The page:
On Thursday I’m off to An Evening of Game AI. Now, what I know about writing modern games can be written on the back of a postage stamp. What I am is a consumer of games. And a fussy one at that. So why an evening of Game AI? Well first off its a subject that I think I’ll find interesting. Even if I never out the knowledge gained into practice I’m liable to walk away thinking “that was cool”. I’m a geek; shoot me. More importantly is the concept of Gameification [hideous word] and how I might apply game AI techniques into a business context. The ideas I have a very embryonic at the moment and it may be that they’re pie in the sky, but hopefully Thursday will prove useful and give me an idea of what directions I should be looking in.

Delivery Tracking

While lamenting the waste of a day waiting for a “7am-7pm” delivery which didn’t turn up, a friend of mine put the following on Facebook:

“The first delivery company to give a live schedule of how they reckon deliveries will pan out during the day, and keep it up-to-date, so you can at least see where you are in the queue… will make a fortune”

That got me to thinking, how hard would this be? Superficially I don’t think this is too hard a problem to solve using current technology. The hardest bit is the route planning and we can turn to Google for that. So what do we need for an MVP?

I’m thinking a driver app that contains an ordered list of postcodes, interspersed with any breaks the driver may have. The ability to reorder the drops and/or breaks. The ability to mark a drop as done. Here the definition of done is that delivery was attempted. Each time an update is made the app phones home with the current location and an ordered list of outstanding drops and breaks.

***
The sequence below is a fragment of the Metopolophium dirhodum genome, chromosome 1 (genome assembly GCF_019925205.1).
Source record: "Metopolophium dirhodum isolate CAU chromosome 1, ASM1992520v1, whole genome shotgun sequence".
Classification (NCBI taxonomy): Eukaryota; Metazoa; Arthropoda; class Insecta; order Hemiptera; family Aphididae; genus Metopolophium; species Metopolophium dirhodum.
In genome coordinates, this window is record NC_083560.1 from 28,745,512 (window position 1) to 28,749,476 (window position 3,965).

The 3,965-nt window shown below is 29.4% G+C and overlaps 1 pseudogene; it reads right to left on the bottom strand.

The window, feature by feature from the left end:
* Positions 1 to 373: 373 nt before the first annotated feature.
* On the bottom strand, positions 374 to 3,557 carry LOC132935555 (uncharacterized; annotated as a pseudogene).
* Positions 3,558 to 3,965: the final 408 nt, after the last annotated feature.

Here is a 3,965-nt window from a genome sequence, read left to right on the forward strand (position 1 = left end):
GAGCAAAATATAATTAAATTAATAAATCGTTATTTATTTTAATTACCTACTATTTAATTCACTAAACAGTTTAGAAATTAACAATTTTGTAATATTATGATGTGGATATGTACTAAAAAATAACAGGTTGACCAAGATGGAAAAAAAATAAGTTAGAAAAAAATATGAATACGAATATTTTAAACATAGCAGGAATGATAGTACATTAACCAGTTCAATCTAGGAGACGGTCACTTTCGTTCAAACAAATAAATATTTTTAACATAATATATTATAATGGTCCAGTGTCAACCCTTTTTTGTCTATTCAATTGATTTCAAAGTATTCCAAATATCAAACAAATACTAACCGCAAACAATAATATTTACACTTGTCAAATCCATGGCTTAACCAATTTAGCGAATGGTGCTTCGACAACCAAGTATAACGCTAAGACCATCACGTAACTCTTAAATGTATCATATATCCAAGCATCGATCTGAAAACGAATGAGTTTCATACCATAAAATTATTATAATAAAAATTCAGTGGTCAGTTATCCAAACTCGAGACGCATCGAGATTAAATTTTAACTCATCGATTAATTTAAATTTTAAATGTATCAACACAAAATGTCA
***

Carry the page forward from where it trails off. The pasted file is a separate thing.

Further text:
A server sits in the middle listening for these updates. Using the current location as the starting point the server will then traverse the drop off points querying Google to find out how long it will take to drive between each point. Store the time to each post code (including any breaks) with the post code.

A client page can then be used to query the server. It would find the correct ordered list of post codes, look up your post code and report how far down the list you are and how long, roughly, until the delivery will be with you.

Of course, the devil is in the detail, and integrating this with the drivers current handheld units, the parcel tracking software and everything else would take some thought, but the basic premis is there. If you were familiar with the Google APIs you could probably knock together a demo web page showing the drivers view at the top and the customers view at the bottom in a couple of days.

Mobile Office

Part of the reason for relaunching my blog was to document and track the start of a few personal projects I want to undertake. Finding time to work on these projects is always fun, especially now there’s a little one running round the house. What I do have, however, is two consistent blocks of 30+ minutes on the train each and every working day. Can I turn this into a mobile office and develop some applications in my spare time?

Well lets look at what I need. Firstly there’s space. Somewhere to actually do the work. While, by habit, I tend to sit in an ‘airline style’ seat (i.e. not a table seat) out of habit there’s no shortage of table seats, even if I have to share it with someone for part of the journey. This is one of the many perks of no longer working in London and living in the sticks.

Secondly I need a development environment. I usually have my MacBook Pro with me, it’s loaded with the tools I generally use (and more can be added) so I’d say that’s sorted.